If you didn't have a true sense of what a cold, harsh and desolate continent Antarctica is before, you'll certainly have a vivid sense of it after seeing March of the Penguins, a beautifully shot wildlife documentary by French film maker Luc Jacquet.
In the original, French version of the film, voice actors were hired to provide mock voice-over characters for the penguins. Warner Independent Pictures wisely stuck with one voice-over narration, and the choice of Morgan Freeman as the narrator for the American release was inspired. Freeman's is a voice you can trust.
The cinematography by Laurent Chalet and Jerome Maison is nothing short of amazing. Who knew endless shots of little more than blue and white, barren landscapes could be so beautiful?
This is how the film begins: aerial shots of ice bergs floating in the ice-cold waters of the Antarctic. Morgan Freeman's familiar voice gives us a very brief synopsis of the ancient history of the continent, from the time when its lands were tropical, up to today, when its only permanent land animals remaining are penguins.
When people see this film, they like to say, "You think your life is hard? Try being a penguin!" And it's an apt comparison, as the lives of these flightless aquatic birds are as filled with tension and danger as they are fascinating. We are witness to a year in the life of these animals, beginning with an inland migration of over seventy miles (all walking) to ice thick enough not to break apart once summer comes; continuing with courtship and mating rituals; the transfer of the egg from the female to the male while the females go back all that way to get food, which they then bring back to the newly hatched chicks. But do the females have food for the males who have starved themselves for three or four months? Oh, no: the males then have to travel all that way back to the water for food, half their body weight gone from systematic starvation. In every case, dangers abound -- from the predatory sea lions and predatory birds, to the astoundingly harsh winter storms.
Every stage of this process is brutal indeed, and Jacquet captures it marvelously. An audience full of people from an eclectic array of backgrounds becomes quite emotionally involved in these animals, rooting with all their hearts for their survival.
Every once in a while the film is very much like Winged Migration, another beautiful documentary with stunning footage of birds -- but which strike a single note for such a sustained period of time, with its gorgeous scenery and soothing music, it can become somewhat of a challenge at times to stay awake, in spite of the scenic beauty. It is for this reason that perhaps, for some people, it may be better to watch in the comparative lightness of a home living room after its DVD release.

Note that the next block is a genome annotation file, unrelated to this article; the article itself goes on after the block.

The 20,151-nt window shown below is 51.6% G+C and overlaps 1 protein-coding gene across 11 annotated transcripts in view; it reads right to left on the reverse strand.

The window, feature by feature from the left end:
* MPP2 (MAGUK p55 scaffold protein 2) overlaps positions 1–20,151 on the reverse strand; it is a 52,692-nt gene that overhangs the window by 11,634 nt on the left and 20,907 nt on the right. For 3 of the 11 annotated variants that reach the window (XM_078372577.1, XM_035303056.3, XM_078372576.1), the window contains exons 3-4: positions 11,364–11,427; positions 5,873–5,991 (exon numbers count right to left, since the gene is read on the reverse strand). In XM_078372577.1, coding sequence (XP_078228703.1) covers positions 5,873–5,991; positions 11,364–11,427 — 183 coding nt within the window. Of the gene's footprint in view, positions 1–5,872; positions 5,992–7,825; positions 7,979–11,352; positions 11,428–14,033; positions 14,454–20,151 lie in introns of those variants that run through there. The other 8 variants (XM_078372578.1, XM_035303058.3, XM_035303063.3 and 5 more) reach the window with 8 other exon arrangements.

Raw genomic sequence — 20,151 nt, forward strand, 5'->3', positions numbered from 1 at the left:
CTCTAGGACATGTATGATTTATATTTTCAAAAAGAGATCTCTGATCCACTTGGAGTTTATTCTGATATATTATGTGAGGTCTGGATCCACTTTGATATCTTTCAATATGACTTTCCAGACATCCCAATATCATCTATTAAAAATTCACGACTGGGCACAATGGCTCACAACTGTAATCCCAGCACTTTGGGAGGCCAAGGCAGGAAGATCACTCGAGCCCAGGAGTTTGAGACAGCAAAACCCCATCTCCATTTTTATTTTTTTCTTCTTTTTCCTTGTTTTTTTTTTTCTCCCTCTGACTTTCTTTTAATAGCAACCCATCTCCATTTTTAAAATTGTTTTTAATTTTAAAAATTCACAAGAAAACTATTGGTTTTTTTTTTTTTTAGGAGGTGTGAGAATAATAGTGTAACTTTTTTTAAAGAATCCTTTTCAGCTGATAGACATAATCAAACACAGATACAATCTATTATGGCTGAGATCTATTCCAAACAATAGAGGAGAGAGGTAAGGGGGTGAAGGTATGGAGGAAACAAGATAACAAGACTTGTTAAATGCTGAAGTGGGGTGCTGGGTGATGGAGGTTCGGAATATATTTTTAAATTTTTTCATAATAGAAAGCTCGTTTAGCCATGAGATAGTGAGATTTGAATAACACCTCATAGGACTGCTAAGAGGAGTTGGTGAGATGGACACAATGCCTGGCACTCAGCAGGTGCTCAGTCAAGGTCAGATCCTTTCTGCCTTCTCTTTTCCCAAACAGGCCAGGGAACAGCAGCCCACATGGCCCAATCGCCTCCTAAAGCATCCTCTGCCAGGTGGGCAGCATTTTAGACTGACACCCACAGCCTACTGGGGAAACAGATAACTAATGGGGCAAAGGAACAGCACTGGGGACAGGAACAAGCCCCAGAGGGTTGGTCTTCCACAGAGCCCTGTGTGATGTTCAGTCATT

Still, there is plenty of drama in the lives of these animals, and once the amazing aerial shots of penguin populations are traded in for more intimate detail, the story is at times genuinely gripping. This is no small feat for a film that with a patently uncomplicated subject matter: these are the animals; these are the necessities for their survival; this is how they manage to accomplish it. There is very little color on the screen -- black, white, blue, and shades of gray -- but virtually every frame is a passable work of art.
Jacquet does not shy away from the impact of harsh realities on these populations, either. Every stage of the annual cycle claims the lives of grown and/or young penguins, and an example of each case is shown on camera. What's more, we get to see how it impacts the surviving members of the penguin nuclear family, and how genuinely traumatic the loss can be. On the other hand, we also get to see the joys and the affections shared by these animals, and the tenderness evident in the courtship rituals are as touching as any love scene ever filmed.
This is a nature documentary not to be missed, and it makes virtually anything you might find on the Discovery Channel look like the work of amateurs.
Opens July 1 at the Egyptian.